There is a poem by Wordsworth (An Ode to Immortality), that suggests we are born with magic still a part of us… that time imprisons our other-worldliness… until we have forgotten all it is to be heavenly creatures. Our birth is but a sleep and a forgetting. Mary Poppins, (a personal hero of mine) shared his philosophy, but for her it included the loss of an innate ability to understand the languages of animals. Remember when she explained to the children that they couldn’t understand what the bird outside the window was saying, because they were too old? Those two must have been in on some kind of ancient wisdom.
Ah, here it is… a little extract of poetry for you:
There was a time when meadow, grove, and stream,
The earth, and every common sight
To me did seem
Apparelled in celestial light,
The glory and the freshness of a dream.
It is not now as it hath been of yore;
Turn wheresoe’er I may,
By night or day,
The things which I have seen
I now can see no more.
The rainbow comes and goes,
And lovely is the rose;
The moon doth with delight
Look round her when the heavens are bare;
Waters on a starry night
Are beautiful and fair;
The sunshine is a glorious birth;
But yet I know, where’er I go,
That there hath past away a glory from the earth.
I watched a chubby fisted bubba the other day, she was like a miniature conductor, waving her hands with conviction. Commanding the wind, waves and water to do her bidding. She looked absorbed by the feeling of the wind between her little baby fingers, the sounds and syllables bubbling out from her, a symphony of connection with nature. She was doing Important Work, of a kind we cannot understand. Talking to the world itself; to the forces of nature like they were personal friends of hers.
We forget. We forget how very magical this world is to small people. The glitter of sun on sea. The industry of the ant in the microcosm of our own lawn. The dusty musty warmth of a face buried in the dog’s fur. The smell of jasmine. That terror-delight as the swing arcs through the air and falls back to earth. It’s so easy to forget. We are so busy doing all the things that “must. be. done”. Frankly, it bites being the one who must do those things, but it is okay, it’s good, to pause and switch perspective a little sometimes. Get a little bit of magic back.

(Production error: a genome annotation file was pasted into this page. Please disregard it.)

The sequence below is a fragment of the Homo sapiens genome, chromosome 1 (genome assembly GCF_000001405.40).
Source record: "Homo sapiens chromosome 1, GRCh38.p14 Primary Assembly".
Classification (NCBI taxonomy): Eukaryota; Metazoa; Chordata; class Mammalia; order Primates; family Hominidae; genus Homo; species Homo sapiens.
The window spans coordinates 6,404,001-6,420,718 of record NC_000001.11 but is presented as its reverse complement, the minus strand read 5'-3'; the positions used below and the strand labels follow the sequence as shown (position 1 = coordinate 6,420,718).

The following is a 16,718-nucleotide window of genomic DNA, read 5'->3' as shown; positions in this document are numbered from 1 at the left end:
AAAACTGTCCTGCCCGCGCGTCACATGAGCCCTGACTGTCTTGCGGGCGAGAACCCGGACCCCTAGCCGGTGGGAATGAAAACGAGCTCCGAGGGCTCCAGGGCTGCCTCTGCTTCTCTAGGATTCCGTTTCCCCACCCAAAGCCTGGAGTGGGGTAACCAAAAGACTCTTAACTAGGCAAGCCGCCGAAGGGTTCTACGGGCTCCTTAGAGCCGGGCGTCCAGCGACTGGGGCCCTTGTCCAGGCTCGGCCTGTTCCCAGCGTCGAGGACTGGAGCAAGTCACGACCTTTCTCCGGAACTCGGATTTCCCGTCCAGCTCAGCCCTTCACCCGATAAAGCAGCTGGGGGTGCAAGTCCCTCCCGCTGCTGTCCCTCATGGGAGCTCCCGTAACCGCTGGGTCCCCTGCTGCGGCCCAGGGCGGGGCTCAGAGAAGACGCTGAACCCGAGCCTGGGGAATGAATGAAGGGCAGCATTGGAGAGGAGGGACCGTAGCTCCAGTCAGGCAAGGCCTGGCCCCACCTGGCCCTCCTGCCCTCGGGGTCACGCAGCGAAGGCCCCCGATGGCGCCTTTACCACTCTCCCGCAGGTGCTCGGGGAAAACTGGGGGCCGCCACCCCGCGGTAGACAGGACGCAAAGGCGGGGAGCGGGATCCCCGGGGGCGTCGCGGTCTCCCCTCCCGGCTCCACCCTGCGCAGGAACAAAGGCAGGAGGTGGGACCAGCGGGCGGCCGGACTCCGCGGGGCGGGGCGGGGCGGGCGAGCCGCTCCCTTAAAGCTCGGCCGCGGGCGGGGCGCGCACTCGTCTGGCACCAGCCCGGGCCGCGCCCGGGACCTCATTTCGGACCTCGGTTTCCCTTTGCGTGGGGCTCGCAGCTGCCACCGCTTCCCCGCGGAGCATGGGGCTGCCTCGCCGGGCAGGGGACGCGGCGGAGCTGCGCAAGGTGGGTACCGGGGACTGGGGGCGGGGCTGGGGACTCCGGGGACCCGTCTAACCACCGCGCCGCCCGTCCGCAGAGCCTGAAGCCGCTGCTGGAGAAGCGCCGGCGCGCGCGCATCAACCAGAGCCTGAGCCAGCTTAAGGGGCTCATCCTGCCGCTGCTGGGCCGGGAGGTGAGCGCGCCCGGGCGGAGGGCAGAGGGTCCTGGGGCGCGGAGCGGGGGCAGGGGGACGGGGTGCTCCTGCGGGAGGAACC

When is the last time you lay on your tummy in the grass? Made snow angels in the sand? Sat in a mud puddle and squiggled your toes through the goop? Marvelled at the way the sun shines through a marble or the beauty of rainbows in the overspray of the hose? Have you jumped on the trampoline or ridden a bike lately? Have you leaned your forehead on the forehead of a loved one, closed your eyes and felt the gloriousness of their presence?
Thanks to the human heart by which we live,
Thanks to its tenderness, its joys, and fears,
To me the meanest flower that blows can give
Thoughts that do often lie too deep for tears.
Dear old Wordsworth. I’ve thought of him often in the years since my HSC English class. He knew a thing or two about shaping words to express things that are hard to explain. And he loved to write about our world and the way we respond to it. Today, I am going to be a little one again. I’m going to grab a moment to do something that lets me see the world through the eyes of a child. Join me?
We, in thought, will join your throng,
Ye that pipe and ye that play,
Ye that through your hearts to-day
Feel the gladness of the May!
– See more of the poem here.
He’s a little bit old fashioned, Mister Wordsworth, but every now and then, a little poetry for me and for thee… makes thine heart filleth with sunshine! 😉 Indeedy and veritably so.